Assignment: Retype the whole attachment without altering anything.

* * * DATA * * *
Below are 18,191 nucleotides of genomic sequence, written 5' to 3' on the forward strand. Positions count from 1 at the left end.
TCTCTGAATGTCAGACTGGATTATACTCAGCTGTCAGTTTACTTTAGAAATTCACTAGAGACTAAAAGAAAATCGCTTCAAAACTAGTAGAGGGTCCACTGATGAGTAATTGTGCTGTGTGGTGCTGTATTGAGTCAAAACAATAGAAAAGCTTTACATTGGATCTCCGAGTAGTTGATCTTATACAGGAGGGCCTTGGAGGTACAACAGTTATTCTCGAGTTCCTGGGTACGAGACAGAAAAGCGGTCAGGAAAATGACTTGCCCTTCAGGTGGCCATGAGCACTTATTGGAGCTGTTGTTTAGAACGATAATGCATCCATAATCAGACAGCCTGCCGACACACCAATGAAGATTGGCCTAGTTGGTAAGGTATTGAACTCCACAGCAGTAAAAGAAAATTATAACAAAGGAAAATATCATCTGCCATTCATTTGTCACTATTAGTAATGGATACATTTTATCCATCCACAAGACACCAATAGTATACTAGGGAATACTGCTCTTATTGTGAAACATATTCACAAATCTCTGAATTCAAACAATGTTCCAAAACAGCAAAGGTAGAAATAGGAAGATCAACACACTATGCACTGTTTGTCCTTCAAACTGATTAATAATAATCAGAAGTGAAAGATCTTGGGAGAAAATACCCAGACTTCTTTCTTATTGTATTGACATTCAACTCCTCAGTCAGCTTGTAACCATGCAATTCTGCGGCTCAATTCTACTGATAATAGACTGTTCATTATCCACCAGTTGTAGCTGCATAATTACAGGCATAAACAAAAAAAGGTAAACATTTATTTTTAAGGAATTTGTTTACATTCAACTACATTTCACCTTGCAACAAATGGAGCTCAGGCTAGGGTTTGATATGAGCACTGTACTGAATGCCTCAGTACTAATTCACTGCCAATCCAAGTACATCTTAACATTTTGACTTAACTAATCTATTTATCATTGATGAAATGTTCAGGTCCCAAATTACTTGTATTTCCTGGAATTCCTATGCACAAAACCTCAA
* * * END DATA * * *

Below are 18,191 nucleotides of genomic sequence, written 5' to 3' on the forward strand. Positions count from 1 at the left end.
TCTCTGAATGTCAGACTGGATTATACTCAGCTGTCAGTTTACTTTAGAAATTCACTAGAGACTAAAAGAAAATCGCTTCAAAACTAGTAGAGGGTCCACTGATGAGTAATTGTGCTGTGTGGTGCTGTATTGAGTCAAAACAATAGAAAAGCTTTACATTGGATCTCCGAGTAGTTGATCTTATACAGGAGGGCCTTGGAGGTACAACAGTTATTCTCGAGTTCCTGGGTACGAGACAGAAAAGCGGTCAGGAAAATGACTTGCCCTTCAGGTGGCCATGAGCACTTATTGGAGCTGTTGTTTAGAACGATAATGCATCCATAATCAGACAGCCTGCCGACACACCAATGAAGATTGGCCTAGTTGGTAAGGTATTGAACTCCACAGCAGTAAAAGAAAATTATAACAAAGGAAAATATCATCTGCCATTCATTTGTCACTATTAGTAATGGATACATTTTATCCATCCACAAGACACCAATAGTATACTAGGGAATACTGCTCTTATTGTGAAACATATTCACAAATCTCTGAATTCAAACAATGTTCCAAAACAGCAAAGGTAGAAATAGGAAGATCAACACACTATGCACTGTTTGTCCTTCAAACTGATTAATAATAATCAGAAGTGAAAGATCTTGGGAGAAAATACCCAGACTTCTTTCTTATTGTATTGACATTCAACTCCTCAGTCAGCTTGTAACCATGCAATTCTGCGGCTCAATTCTACTGATAATAGACTGTTCATTATCCACCAGTTGTAGCTGCATAATTACAGGCATAAACAAAAAAAGGTAAACATTTATTTTTAAGGAATTTGTTTACATTCAACTACATTTCACCTTGCAACAAATGGAGCTCAGGCTAGGGTTTGATATGAGCACTGTACTGAATGCCTCAGTACTAATTCACTGCCAATCCAAGTACATCTTAACATTTTGACTTAACTAATCTATTTATCATTGATGAAATGTTCAGGTCCCAAATTACTTGTATTTCCTGGAATTCCTATGCACAAAACCTCAA